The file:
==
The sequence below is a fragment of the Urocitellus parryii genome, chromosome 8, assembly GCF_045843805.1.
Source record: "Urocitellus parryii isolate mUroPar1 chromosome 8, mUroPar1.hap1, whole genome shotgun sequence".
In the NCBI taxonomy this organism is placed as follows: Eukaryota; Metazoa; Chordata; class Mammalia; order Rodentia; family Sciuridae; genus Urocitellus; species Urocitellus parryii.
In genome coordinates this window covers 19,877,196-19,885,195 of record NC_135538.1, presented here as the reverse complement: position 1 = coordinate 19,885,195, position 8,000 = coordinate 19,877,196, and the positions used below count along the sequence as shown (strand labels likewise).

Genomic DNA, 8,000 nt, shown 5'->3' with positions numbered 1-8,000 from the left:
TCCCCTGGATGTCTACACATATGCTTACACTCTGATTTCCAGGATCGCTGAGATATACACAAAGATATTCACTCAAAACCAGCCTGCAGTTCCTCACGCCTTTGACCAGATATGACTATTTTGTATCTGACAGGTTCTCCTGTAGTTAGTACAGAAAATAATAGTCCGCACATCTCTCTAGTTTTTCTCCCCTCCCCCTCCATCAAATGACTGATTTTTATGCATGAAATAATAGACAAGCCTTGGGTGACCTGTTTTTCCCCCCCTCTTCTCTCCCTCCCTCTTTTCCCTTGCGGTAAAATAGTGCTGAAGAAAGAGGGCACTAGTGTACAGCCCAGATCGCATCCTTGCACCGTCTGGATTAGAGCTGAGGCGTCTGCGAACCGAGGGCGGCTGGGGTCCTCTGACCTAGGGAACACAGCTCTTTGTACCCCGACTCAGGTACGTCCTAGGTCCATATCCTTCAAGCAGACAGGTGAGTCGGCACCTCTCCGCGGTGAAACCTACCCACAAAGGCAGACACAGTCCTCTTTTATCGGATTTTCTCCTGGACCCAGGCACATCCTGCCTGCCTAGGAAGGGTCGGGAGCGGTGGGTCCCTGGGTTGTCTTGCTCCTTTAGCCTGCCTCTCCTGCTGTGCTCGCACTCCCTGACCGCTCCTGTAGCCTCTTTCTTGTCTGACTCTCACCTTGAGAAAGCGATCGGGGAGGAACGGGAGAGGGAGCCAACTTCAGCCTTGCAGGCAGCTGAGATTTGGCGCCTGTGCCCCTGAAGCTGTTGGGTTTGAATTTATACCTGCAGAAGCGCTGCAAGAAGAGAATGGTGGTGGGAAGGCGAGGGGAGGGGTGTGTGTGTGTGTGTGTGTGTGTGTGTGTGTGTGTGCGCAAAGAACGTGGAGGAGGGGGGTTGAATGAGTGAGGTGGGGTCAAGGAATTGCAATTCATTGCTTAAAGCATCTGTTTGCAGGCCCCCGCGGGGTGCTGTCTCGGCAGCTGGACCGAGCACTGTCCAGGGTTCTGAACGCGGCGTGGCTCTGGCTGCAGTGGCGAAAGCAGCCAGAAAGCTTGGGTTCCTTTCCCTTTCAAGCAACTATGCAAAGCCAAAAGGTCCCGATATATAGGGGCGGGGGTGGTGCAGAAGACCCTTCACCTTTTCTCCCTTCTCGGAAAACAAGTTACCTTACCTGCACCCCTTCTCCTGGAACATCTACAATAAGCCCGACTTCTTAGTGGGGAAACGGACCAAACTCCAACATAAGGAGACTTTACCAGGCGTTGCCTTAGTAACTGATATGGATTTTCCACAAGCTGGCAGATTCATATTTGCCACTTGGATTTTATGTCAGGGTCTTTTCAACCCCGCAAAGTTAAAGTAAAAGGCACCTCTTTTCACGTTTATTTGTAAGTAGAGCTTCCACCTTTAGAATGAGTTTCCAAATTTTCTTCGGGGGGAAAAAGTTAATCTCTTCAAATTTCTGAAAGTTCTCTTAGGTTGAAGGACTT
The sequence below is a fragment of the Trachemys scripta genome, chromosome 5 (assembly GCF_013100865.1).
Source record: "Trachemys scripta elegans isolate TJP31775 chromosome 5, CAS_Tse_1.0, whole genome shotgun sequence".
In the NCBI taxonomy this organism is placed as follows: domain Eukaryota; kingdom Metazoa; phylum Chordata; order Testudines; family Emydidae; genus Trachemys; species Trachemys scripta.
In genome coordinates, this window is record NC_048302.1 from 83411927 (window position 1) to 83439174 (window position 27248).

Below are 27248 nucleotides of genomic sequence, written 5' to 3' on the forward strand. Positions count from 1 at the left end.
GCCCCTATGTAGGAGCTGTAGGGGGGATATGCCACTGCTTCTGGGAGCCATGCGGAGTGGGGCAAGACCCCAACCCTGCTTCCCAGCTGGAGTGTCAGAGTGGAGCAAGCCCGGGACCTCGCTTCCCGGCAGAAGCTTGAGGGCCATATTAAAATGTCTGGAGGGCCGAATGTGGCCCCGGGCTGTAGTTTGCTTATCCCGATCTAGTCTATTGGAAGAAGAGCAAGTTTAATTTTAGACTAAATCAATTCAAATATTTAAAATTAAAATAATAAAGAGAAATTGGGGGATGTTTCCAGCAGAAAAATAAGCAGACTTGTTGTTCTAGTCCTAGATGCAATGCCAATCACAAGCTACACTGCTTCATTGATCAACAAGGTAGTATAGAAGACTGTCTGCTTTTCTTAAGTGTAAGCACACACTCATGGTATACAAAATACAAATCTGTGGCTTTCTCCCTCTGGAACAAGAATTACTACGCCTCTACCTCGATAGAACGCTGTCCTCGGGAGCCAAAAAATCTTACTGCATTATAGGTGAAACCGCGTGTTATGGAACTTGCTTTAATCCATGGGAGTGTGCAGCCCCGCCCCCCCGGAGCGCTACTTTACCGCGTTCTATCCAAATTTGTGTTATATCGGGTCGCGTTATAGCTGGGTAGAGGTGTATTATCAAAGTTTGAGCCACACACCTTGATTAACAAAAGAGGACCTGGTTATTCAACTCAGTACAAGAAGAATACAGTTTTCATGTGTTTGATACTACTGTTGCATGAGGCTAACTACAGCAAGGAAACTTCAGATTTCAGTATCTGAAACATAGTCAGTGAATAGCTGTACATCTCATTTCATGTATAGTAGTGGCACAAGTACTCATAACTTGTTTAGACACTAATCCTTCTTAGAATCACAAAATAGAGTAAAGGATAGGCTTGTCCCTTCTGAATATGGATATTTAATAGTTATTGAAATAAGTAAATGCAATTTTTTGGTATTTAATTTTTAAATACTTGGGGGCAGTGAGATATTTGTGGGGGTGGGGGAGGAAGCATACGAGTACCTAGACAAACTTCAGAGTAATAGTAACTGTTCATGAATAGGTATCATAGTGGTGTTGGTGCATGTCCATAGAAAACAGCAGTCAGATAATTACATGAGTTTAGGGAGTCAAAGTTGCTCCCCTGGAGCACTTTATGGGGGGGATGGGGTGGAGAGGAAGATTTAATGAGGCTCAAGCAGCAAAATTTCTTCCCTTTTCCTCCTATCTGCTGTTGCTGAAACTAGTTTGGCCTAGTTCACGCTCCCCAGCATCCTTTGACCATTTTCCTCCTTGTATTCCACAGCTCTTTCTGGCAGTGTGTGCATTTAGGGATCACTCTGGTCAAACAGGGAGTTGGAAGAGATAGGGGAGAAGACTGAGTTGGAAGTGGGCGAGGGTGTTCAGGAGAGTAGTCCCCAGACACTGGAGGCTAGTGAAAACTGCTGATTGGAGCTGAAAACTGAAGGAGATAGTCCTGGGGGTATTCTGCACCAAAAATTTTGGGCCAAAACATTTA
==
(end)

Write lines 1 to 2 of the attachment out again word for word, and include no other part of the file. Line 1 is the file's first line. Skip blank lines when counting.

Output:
The sequence below is a fragment of the Urocitellus parryii genome, chromosome 8, assembly GCF_045843805.1.
Source record: "Urocitellus parryii isolate mUroPar1 chromosome 8, mUroPar1.hap1, whole genome shotgun sequence".